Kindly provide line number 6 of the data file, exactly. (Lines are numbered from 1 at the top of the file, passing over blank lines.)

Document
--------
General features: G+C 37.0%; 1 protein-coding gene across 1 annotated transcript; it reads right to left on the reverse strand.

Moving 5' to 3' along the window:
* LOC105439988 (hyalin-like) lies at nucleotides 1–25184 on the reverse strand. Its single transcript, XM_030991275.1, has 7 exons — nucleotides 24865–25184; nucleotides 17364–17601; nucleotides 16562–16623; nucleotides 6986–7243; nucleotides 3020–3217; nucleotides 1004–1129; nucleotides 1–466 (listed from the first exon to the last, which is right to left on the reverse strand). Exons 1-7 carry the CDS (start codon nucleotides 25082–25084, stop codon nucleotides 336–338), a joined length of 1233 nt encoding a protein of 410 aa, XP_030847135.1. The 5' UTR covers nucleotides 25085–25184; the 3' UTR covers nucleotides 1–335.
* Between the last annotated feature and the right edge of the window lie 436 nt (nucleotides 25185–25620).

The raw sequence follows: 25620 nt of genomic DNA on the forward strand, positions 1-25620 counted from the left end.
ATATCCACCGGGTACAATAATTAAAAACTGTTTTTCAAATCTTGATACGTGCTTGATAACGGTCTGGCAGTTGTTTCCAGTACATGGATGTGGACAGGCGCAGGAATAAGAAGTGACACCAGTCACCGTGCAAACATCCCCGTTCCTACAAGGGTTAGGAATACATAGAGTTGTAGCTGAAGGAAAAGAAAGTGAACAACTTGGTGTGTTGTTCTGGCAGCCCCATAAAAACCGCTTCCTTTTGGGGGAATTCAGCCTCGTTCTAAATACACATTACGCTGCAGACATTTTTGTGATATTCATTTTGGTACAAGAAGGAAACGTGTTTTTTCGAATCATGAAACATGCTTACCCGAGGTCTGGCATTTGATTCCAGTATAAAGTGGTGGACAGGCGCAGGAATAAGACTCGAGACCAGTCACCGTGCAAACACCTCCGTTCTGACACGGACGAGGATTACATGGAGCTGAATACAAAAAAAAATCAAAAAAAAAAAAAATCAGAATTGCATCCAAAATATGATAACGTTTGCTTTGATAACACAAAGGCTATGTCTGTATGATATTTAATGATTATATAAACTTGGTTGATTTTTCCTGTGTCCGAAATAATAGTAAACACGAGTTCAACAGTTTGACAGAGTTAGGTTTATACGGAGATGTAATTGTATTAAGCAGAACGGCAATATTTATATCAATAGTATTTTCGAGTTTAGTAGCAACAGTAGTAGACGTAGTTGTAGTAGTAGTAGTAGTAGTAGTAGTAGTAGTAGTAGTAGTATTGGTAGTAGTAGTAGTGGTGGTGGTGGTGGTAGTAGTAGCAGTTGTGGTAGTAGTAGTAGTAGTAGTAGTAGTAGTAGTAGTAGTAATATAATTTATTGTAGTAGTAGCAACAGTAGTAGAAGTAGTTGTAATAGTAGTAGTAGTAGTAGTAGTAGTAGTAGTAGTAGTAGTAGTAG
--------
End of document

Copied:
ATATCCACCGGGTACAATAATTAAAAACTGTTTTTCAAATCTTGATACGTGCTTGATAACGGTCTGGCAGTTGTTTCCAGTACATGGATGTGGACAGGCGCAGGAATAAGAAGTGACACCAGTCACCGTGCAAACATCCCCGTTCCTACAAGGGTTAGGAATACATAGAGTTGTAGCTGAAGGAAAAGAAAGTGAACAACTTGGTGTGTTGTTCTGGCAGCCCCATAAAAACCGCTTCCTTTTGGGGGAATTCAGCCTCGTTCTAAATACACATTACGCTGCAGACATTTTTGTGATATTCATTTTGGTACAAGAAGGAAACGTGTTTTTTCGAATCATGAAACATGCTTACCCGAGGTCTGGCATTTGATTCCAGTATAAAGTGGTGGACAGGCGCAGGAATAAGACTCGAGACCAGTCACCGTGCAAACACCTCCGTTCTGACACGGACGAGGATTACATGGAGCTGAATACAAAAAAAAATCAAAAAAAAAAAAAATCAGAATTGCATCCAAAATATGATAACGTTTGCTTTGATAACACAAAGGCTATGTCTGTATGATATTTAATGATTATATAAACTTGGTTGATTTTTCCTGTGTCCGAAATAATAGTAAACACGAGTTCAACAGTTTGACAGAGTTAGGTTTATACGGAGATGTAATTGTATTAAGCAGAACGGCAATATTTATATCAATAGTATTTTCGAGTTTAGTAGCAACAGTAGTAGACGTAGTTGTAGTAGTAGTAGTAGTAGTAGTAGTAGTAGTAGTAGTAGTATTGGTAGTAGTAGTAGTGGTGGTGGTGGTGGTAGTAGTAGCAGTTGTGGTAGTAGTAGTAGTAGTAGTAGTAGTAGTAGTAGTAGTAATATAATTTATTGTAGTAGTAGCAACAGTAGTAGAAGTAGTTGTAATAGTAGTAGTAGTAGTAGTAGTAGTAGTAGTAGTAGTAGTAGTAG